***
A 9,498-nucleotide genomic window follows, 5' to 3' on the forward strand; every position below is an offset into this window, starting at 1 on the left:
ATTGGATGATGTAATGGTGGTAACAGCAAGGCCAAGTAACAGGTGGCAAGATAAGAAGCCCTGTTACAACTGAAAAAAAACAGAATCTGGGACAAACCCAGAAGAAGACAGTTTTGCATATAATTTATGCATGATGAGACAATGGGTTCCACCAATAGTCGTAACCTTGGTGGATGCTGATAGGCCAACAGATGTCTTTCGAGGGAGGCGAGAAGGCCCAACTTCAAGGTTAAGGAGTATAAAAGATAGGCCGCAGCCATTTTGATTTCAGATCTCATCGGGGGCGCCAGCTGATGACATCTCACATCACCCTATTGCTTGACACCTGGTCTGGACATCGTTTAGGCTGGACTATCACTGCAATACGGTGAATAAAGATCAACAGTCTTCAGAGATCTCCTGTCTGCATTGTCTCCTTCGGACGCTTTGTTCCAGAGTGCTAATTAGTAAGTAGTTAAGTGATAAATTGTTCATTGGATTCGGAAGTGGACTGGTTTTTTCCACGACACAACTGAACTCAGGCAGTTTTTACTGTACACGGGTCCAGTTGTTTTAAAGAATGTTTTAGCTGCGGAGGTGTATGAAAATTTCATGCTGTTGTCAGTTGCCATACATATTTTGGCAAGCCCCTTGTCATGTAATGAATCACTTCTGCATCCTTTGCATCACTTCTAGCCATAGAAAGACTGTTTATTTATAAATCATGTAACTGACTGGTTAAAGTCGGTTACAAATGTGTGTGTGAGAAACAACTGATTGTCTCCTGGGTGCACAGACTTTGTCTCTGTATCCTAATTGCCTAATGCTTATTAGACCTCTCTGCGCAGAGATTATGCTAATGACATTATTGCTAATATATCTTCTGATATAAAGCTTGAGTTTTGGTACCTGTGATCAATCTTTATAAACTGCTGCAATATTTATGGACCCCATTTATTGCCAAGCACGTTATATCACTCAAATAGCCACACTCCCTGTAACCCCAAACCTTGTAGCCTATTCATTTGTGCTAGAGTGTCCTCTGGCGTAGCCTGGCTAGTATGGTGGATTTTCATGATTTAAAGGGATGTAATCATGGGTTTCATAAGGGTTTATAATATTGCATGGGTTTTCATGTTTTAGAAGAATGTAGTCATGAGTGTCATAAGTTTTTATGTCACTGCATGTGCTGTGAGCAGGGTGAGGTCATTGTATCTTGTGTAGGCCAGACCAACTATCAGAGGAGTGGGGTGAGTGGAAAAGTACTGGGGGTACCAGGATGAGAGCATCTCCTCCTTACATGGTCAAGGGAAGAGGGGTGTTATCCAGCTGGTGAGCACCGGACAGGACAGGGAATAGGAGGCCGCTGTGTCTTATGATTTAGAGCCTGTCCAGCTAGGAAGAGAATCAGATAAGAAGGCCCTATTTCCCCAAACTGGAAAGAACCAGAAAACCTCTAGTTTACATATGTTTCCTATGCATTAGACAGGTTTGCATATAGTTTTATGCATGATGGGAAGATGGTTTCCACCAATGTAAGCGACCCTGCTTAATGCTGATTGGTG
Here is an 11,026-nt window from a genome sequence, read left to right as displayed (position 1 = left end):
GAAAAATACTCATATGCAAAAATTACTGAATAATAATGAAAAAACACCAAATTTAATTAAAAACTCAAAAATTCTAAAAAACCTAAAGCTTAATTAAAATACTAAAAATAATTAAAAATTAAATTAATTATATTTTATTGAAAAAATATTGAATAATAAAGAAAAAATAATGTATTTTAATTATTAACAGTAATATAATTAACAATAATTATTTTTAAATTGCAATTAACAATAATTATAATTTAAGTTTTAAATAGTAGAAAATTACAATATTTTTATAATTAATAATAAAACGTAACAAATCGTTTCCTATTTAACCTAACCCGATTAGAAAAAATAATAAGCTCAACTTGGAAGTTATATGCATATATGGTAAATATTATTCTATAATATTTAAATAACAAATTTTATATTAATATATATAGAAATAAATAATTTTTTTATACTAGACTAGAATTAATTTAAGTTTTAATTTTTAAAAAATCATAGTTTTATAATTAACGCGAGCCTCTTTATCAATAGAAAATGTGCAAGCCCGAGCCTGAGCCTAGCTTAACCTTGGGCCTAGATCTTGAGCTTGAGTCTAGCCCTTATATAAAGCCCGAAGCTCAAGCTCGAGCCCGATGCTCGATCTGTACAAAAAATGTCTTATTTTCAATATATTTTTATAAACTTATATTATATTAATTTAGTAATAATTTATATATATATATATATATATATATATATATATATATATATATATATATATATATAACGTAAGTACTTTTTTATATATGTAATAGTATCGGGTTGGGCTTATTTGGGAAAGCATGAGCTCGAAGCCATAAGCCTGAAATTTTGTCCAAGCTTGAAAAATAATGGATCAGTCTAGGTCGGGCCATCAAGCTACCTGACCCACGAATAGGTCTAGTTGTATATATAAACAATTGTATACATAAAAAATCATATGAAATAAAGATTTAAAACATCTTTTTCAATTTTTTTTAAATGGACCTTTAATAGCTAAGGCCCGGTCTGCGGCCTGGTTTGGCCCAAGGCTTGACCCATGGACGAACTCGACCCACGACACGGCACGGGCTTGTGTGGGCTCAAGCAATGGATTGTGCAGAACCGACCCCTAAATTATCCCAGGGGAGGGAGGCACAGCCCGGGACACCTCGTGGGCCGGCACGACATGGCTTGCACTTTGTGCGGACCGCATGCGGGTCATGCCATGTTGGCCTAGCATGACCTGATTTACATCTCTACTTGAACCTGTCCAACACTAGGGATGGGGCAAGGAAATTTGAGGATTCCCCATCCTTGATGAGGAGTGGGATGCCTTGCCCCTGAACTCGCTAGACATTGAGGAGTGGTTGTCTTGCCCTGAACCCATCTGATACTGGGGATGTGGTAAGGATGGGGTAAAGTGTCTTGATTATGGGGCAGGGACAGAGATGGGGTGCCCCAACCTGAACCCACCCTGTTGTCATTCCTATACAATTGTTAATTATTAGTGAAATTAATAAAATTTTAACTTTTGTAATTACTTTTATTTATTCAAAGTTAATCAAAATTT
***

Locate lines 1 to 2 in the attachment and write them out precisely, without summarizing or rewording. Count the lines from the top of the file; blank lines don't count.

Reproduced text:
A 9,498-nucleotide genomic window follows, 5' to 3' on the forward strand; every position below is an offset into this window, starting at 1 on the left:
ATTGGATGATGTAATGGTGGTAACAGCAAGGCCAAGTAACAGGTGGCAAGATAAGAAGCCCTGTTACAACTGAAAAAAAACAGAATCTGGGACAAACCCAGAAGAAGACAGTTTTGCATATAATTTATGCATGATGAGACAATGGGTTCCACCAATAGTCGTAACCTTGGTGGATGCTGATAGGCCAACAGATGTCTTTCGAGGGAGGCGAGAAGGCCCAACTTCAAGGTTAAGGAGTATAAAAGATAGGCCGCAGCCATTTTGATTTCAGATCTCATCGGGGGCGCCAGCTGATGACATCTCACATCACCCTATTGCTTGACACCTGGTCTGGACATCGTTTAGGCTGGACTATCACTGCAATACGGTGAATAAAGATCAACAGTCTTCAGAGATCTCCTGTCTGCATTGTCTCCTTCGGACGCTTTGTTCCAGAGTGCTAATTAGTAAGTAGTTAAGTGATAAATTGTTCATTGGATTCGGAAGTGGACTGGTTTTTTCCACGACACAACTGAACTCAGGCAGTTTTTACTGTACACGGGTCCAGTTGTTTTAAAGAATGTTTTAGCTGCGGAGGTGTATGAAAATTTCATGCTGTTGTCAGTTGCCATACATATTTTGGCAAGCCCCTTGTCATGTAATGAATCACTTCTGCATCCTTTGCATCACTTCTAGCCATAGAAAGACTGTTTATTTATAAATCATGTAACTGACTGGTTAAAGTCGGTTACAAATGTGTGTGTGAGAAACAACTGATTGTCTCCTGGGTGCACAGACTTTGTCTCTGTATCCTAATTGCCTAATGCTTATTAGACCTCTCTGCGCAGAGATTATGCTAATGACATTATTGCTAATATATCTTCTGATATAAAGCTTGAGTTTTGGTACCTGTGATCAATCTTTATAAACTGCTGCAATATTTATGGACCCCATTTATTGCCAAGCACGTTATATCACTCAAATAGCCACACTCCCTGTAACCCCAAACCTTGTAGCCTATTCATTTGTGCTAGAGTGTCCTCTGGCGTAGCCTGGCTAGTATGGTGGATTTTCATGATTTAAAGGGATGTAATCATGGGTTTCATAAGGGTTTATAATATTGCATGGGTTTTCATGTTTTAGAAGAATGTAGTCATGAGTGTCATAAGTTTTTATGTCACTGCATGTGCTGTGAGCAGGGTGAGGTCATTGTATCTTGTGTAGGCCAGACCAACTATCAGAGGAGTGGGGTGAGTGGAAAAGTACTGGGGGTACCAGGATGAGAGCATCTCCTCCTTACATGGTCAAGGGAAGAGGGGTGTTATCCAGCTGGTGAGCACCGGACAGGACAGGGAATAGGAGGCCGCTGTGTCTTATGATTTAGAGCCTGTCCAGCTAGGAAGAGAATCAGATAAGAAGGCCCTATTTCCCCAAACTGGAAAGAACCAGAAAACCTCTAGTTTACATATGTTTCCTATGCATTAGACAGGTTTGCATATAGTTTTATGCATGATGGGAAGATGGTTTCCACCAATGTAAGCGACCCTGCTTAATGCTGATTGGTG